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NCLB makes me want to keep my children out of the public school system. I want them to get a real education, not just a 12 year course on test taking strategies. With NCLB public schools no longer appear capable of giving children the former.
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Elizabeth
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What I see every day of the 180 days I teach since NCLB is this:

Children do not get a chance to know the "basics," because everyone is so worried about the test they move too quickly through the curriculum because they have to "get through" the standards.

I have kids in fifth grade, smart kids, who, when asked to round to the nearest ten ask, "Which ten?"

It is easy for me to teach the process of multiplication or addition. It takes mroe time to make sure they understand multiplication.

My problem is not with the standards, or even the test. My problem is what we are doing with them.

A school which does not meet AYP for three or four years in a row is labelled a school district in need of improvement, and its funding for extra services are taken away. In a severe case, the state is supposed to come in and take over the school, replace the administration, and replace the teachers.

With whom?

We are facing a teacher shortage. So far, it is only apparent in the inner city schools, and at higher levels in math and science, but it is coming fast. Do you teach? Do you have kids in school? How many teachers retired last year? The baby boomers are moving out.

A fellow teacher said something that I took to heart. He is British, and said that until we as a country start making the children responsible for their own learning, we are screwed. Teachers jump through hoops. Parents jump through hoops. Administrators jum p through hoops and build hoops for their teachers to jump through.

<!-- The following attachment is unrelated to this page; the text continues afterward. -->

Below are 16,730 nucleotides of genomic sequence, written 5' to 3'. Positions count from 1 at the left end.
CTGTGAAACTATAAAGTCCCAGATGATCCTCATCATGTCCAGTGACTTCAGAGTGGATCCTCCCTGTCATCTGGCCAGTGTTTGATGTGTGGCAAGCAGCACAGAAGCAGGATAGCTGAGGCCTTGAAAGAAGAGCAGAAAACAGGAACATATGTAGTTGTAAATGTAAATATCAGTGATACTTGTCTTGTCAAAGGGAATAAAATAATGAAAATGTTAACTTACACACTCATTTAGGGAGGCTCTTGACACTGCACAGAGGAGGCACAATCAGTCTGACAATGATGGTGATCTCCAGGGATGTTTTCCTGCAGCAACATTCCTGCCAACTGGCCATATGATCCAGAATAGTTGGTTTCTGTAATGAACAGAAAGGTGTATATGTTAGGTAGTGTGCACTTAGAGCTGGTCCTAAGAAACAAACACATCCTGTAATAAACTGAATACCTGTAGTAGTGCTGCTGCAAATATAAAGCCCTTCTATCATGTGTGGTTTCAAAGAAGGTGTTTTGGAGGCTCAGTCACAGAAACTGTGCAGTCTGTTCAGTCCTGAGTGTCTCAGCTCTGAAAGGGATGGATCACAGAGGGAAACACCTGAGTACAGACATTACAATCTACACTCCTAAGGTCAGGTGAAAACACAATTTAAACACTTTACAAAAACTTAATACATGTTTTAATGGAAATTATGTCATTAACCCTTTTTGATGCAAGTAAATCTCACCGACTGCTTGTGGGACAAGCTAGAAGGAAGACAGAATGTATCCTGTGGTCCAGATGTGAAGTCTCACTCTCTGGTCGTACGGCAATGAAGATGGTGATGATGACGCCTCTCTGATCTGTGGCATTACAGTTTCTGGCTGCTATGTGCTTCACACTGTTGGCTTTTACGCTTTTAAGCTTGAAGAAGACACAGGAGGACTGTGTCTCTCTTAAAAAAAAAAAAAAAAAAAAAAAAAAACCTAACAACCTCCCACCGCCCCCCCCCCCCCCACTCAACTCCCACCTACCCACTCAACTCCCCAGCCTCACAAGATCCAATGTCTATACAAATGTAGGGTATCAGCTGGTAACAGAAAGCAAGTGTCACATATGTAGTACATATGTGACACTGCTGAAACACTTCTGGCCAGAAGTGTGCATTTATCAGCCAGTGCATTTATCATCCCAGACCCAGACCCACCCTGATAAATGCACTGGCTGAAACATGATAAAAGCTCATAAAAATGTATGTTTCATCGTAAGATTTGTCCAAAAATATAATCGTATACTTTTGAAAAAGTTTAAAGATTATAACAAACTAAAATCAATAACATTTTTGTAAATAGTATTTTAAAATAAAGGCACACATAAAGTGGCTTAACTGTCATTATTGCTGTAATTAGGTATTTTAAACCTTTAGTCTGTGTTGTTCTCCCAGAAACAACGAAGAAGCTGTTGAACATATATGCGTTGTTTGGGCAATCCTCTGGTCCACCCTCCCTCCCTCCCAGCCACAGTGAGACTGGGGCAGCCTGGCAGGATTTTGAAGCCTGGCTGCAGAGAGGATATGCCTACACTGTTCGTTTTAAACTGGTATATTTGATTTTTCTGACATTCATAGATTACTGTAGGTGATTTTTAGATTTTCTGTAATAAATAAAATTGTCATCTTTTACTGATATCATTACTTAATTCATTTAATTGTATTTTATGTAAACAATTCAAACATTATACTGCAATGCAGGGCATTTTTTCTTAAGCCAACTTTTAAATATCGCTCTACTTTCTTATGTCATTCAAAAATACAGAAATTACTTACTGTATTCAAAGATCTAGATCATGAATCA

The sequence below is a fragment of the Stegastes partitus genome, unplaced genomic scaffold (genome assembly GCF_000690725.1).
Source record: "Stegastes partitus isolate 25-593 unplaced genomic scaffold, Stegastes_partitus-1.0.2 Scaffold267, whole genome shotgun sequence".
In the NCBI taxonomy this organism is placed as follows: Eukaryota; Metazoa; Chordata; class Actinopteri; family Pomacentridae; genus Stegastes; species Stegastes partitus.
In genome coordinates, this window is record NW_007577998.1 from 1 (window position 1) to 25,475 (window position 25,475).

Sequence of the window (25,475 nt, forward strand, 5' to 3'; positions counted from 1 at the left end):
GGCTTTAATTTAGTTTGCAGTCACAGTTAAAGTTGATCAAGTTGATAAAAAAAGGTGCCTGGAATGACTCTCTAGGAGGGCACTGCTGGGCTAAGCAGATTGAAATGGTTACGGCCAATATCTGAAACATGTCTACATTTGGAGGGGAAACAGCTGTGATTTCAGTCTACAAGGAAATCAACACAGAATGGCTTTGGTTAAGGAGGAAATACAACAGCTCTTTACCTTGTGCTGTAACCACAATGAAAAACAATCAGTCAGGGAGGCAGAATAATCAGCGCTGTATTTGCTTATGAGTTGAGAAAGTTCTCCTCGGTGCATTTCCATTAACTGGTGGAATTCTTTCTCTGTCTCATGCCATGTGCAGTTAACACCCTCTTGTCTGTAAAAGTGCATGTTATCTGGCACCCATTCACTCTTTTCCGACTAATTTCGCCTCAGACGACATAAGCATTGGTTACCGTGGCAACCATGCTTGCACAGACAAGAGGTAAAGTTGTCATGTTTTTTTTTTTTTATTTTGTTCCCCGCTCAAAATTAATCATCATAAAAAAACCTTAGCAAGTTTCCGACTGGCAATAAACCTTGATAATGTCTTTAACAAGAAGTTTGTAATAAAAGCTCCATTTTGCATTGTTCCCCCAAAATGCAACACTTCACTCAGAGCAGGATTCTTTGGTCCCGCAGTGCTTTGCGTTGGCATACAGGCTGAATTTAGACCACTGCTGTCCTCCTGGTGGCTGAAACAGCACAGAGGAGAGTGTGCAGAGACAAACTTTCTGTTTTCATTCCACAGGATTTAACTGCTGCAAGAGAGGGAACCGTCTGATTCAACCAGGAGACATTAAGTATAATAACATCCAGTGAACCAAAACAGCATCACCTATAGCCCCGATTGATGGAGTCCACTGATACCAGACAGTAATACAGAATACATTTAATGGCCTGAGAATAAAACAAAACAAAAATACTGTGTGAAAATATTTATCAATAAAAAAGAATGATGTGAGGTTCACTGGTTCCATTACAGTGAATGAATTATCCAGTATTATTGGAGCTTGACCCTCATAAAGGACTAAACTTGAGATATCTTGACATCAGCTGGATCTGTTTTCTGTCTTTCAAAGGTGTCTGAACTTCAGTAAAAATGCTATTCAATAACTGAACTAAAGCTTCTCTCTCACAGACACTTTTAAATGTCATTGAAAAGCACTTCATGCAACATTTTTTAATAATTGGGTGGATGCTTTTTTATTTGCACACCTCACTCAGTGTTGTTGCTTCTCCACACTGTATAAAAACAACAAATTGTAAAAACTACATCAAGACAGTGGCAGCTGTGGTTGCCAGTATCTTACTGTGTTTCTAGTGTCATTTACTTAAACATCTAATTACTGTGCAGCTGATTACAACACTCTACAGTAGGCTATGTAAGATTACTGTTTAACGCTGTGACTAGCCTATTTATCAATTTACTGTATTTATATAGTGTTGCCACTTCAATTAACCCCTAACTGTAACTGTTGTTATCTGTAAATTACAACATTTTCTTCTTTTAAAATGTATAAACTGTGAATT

What I see now is that if you are a student, and you fail, you get lots of extra stuff.

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Belle
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quote:
We are facing a teacher shortage. So far, it is only apparent in the inner city schools, and at higher levels in math and science, but it is coming fast.
Just to lend some weight to what Elizabeth is saying, I have a book in front of me called Teachers Have It Easy by Daniel Moulthrop, Ninive Clements Calegari and Dave Eggers. Here's a quote from it:

quote:
A recent study by University of Pennsylvania sociology professor Richard Ingersoll found that 33 percent of teachers leave within the first three years of beginning their careers, and 46 percent leave within the first five. (2)

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Nathan2006
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My mom teaches in drop-out prevention, and she doesn't like NCLB. It's a nice thought, but (And I am being presumpteous enough to both speak for her, and use the word 'presumpteous' while spelling it incorrectly) it's idealistic.

My mom homeschooled us until my dad went blind and she had to start working (My dad teaches me now), and she really appreciates the fact that different children learn at different rates. My brother couldn't read past a 1st grade level until his was 10, and now he has tested in the 99th percentile in the TABE tests. I, on the other hand, have always been a good reader (A good speller too, until I topped off at a 12.3 grade level according to the TABE).

Anyway, children learn at different levels, at different speeds. Some really are having trouble, and some just aren't applying themselves.